Calix unveiled its plans for software-defined access Tuesday, bringing virtualization technology developed for the data center to the sometimes harsh environment of the outside plant.
Calix Inc. (NYSE: CALX)'s new AXOS, or Access eXtensible Operating System, is making its debut in Las Vegas at the vendor's annual user group event and is the first publicly announced access system of its kind. (See Calix Launches Virtualized Access System.)
AXOS is a software platform based on a Linux operating system that will be hardware-independent and features both modular and reusable software components that can be changed and upgraded without requiring an upgrade to the underlying hardware. It can also do in-service upgrades and fault recovery on an automated basis, eliminating the need for the extensive regression testing required today when features are added or upgraded, and eliminating outages -- both planned and unplanned.
Calix is promising that this will mean faster service upgrades and new feature delivery. Its AXOS management platform is designed for simplicity, according to the company, and will have fully programmable application programming interfaces (APIs) to interoperate with other software-defined controllers, as well as operations and support systems.
AXOS is the result of four years of work, says Alan DiCicco, director of network solutions marketing for Calix, and was developed keeping in mind the realities of the access world including unpredictable weather and natural disasters and the need to maintain network connections along the last mile without the benefit of route redundancy.
AXOS incorporates key elements of SDN and NFV as they are developing today. All of its components and operational functions use standard Netconf protocol and Yang data models and can fit into open SDN orchestration and control frameworks such as Open Daylight. It will also have open, published APIs to enable customers to program their own network applications and services.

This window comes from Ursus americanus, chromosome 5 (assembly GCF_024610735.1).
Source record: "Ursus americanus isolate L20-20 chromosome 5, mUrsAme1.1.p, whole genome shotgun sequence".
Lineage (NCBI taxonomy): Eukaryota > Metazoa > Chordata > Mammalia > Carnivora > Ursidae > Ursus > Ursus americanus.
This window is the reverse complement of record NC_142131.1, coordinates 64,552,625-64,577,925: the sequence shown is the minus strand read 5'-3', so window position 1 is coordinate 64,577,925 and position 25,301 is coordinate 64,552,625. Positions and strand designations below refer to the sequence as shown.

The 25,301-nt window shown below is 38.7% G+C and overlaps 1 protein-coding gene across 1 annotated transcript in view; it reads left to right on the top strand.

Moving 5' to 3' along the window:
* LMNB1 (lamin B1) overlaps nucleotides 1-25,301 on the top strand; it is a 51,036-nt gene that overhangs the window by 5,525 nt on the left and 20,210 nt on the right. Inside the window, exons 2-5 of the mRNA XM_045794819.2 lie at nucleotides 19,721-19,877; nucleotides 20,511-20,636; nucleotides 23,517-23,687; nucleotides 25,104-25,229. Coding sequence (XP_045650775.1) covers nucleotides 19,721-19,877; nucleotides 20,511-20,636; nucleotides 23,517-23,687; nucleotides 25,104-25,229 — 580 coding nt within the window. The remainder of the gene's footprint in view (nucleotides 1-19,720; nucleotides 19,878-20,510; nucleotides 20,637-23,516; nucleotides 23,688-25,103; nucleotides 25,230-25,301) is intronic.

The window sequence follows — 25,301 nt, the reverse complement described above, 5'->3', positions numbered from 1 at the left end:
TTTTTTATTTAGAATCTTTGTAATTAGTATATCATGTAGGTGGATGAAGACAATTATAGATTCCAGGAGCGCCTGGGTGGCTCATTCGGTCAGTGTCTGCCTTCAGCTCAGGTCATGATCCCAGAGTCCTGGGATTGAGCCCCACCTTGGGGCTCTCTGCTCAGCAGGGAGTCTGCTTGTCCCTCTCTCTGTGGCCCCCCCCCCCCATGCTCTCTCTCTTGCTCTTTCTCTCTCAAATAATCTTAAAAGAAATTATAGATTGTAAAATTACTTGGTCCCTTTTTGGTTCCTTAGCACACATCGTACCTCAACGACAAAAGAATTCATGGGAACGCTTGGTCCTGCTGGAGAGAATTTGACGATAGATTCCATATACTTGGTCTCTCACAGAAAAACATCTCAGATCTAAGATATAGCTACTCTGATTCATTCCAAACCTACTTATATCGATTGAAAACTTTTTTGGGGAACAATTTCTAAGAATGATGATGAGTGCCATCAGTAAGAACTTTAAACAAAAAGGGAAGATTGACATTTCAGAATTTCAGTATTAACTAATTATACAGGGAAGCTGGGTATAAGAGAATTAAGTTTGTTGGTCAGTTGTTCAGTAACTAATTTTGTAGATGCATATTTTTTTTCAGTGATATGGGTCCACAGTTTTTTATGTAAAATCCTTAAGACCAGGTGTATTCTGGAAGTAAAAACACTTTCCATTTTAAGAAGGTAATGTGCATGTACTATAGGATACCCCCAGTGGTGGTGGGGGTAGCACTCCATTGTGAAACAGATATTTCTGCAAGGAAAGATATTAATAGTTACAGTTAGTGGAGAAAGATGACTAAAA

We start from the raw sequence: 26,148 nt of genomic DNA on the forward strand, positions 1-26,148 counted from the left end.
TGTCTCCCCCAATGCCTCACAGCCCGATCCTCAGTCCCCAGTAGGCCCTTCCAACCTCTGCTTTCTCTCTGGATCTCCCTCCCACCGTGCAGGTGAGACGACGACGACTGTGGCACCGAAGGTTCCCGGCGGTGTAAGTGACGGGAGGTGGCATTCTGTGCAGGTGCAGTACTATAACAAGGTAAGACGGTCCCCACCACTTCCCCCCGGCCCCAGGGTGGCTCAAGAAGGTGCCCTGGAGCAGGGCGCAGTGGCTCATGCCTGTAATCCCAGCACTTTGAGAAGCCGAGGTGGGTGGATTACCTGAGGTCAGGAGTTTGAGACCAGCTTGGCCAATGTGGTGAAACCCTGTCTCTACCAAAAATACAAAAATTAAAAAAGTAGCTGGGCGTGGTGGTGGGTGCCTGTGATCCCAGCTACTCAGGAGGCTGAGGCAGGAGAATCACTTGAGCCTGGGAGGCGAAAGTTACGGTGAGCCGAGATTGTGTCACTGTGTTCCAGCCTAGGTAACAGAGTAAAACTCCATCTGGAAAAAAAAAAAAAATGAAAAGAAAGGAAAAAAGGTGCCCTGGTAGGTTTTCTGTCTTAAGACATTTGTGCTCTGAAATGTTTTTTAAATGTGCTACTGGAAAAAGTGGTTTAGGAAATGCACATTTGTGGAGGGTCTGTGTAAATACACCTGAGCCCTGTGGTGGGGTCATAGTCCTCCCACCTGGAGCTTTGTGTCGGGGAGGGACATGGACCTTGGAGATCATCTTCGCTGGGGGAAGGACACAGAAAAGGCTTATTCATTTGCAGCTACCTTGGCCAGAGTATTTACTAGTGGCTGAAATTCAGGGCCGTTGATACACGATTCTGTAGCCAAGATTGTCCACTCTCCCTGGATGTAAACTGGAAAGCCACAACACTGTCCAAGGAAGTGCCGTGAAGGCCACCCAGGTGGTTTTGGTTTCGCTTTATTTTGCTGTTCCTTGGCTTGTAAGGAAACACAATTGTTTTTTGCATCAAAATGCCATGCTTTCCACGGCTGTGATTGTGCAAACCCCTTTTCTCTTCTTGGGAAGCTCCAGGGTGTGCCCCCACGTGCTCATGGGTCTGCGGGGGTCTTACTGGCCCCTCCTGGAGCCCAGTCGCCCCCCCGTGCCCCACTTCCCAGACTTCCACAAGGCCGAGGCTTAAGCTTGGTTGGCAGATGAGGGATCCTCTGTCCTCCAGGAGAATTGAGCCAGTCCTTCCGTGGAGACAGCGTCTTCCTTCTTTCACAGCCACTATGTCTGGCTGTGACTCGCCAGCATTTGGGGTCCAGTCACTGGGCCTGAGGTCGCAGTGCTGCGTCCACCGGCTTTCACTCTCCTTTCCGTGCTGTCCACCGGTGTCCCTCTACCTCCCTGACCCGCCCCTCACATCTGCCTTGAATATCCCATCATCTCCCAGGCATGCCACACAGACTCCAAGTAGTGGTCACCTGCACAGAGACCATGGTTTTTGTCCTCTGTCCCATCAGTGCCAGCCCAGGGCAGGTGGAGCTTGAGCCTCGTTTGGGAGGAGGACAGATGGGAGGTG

It isn't a fully virtual access system -- it does still run on Calix hardware, but by abstracting software elements from the hardware, the access gear maker is taking a major step in the virtualization direction.
"We are attacking it as a vendor who is used to dealing with the access, using a Linux-based kernel and building on the work that has been going in the data center," DiCicco says.
The data center environment is, of course, very different from the access world -- the former is extremely controlled and controllable with redundancies built in and upgrades possible, driven by economics. In access, the environment is uncontrolled either fully or partially, equipment is expensive to deploy and is expected to last a long time.
By creating a hardware abstraction layer, Calix designed AXOS to be able to flex with changes in software modules above and silicon changes below, DiCicco says. Network services would be abstracted into separate processes, so that service upgrades and changes aren't made in massive software releases that arrive every 18 months or so, but on-the-fly and as needed to separate software modules, he says.
Calix has virtualized its provisioning processes so that the management and control functions are more flexible, DiCicco says. AXOS maintains a stateful operation, so that system processes and state information are separate. That's a key element to enabling AXOS to provide constant self-auditing and self-healing, to reduce downtime in the last mile, something that is critical to service providers, he notes.
The access vendor is also making use of containers -- its software modules are containerized -- and is promising to allow third-party software to be deployed via AXOS open and standard interfaces to functions such as telemetry.
Containerization includes all the elements a given piece of software needs to run in one package, including its code, runtime and systems tools and libraries, so that software modules can be more easily put in place.
Calix has already used AXOS to demonstrate bonded G.fast technology, DiCicco says, cutting deployment time significantly.
"We were able to do that in a matter of weeks -- what would have taken months or years, importing an entirely new chip set into hardware," he says. "That is the type of innovation you are going to start to see."
Calix will be taking this new software-defined access methodology to an audience that, to date at least, has proven reluctant to fully embrace virtualization. Many of its customers, including most of those gathered this week in Las Vegas, are smaller telcos with suburban, small-town and rural operations, and to this point have let SDN and NFV be acronyms that mostly concern larger operators.
DiCicco acknowledged that some of Calix's traditional customers will want to stay in the comfort zone of their current hardware-based approaches but sees software-defined access as a trend many others will want to embrace for its simplicity, ease-of-upgrades and ability to be more reliable.
— Carol Wilson, Editor-at-Large, Light Reading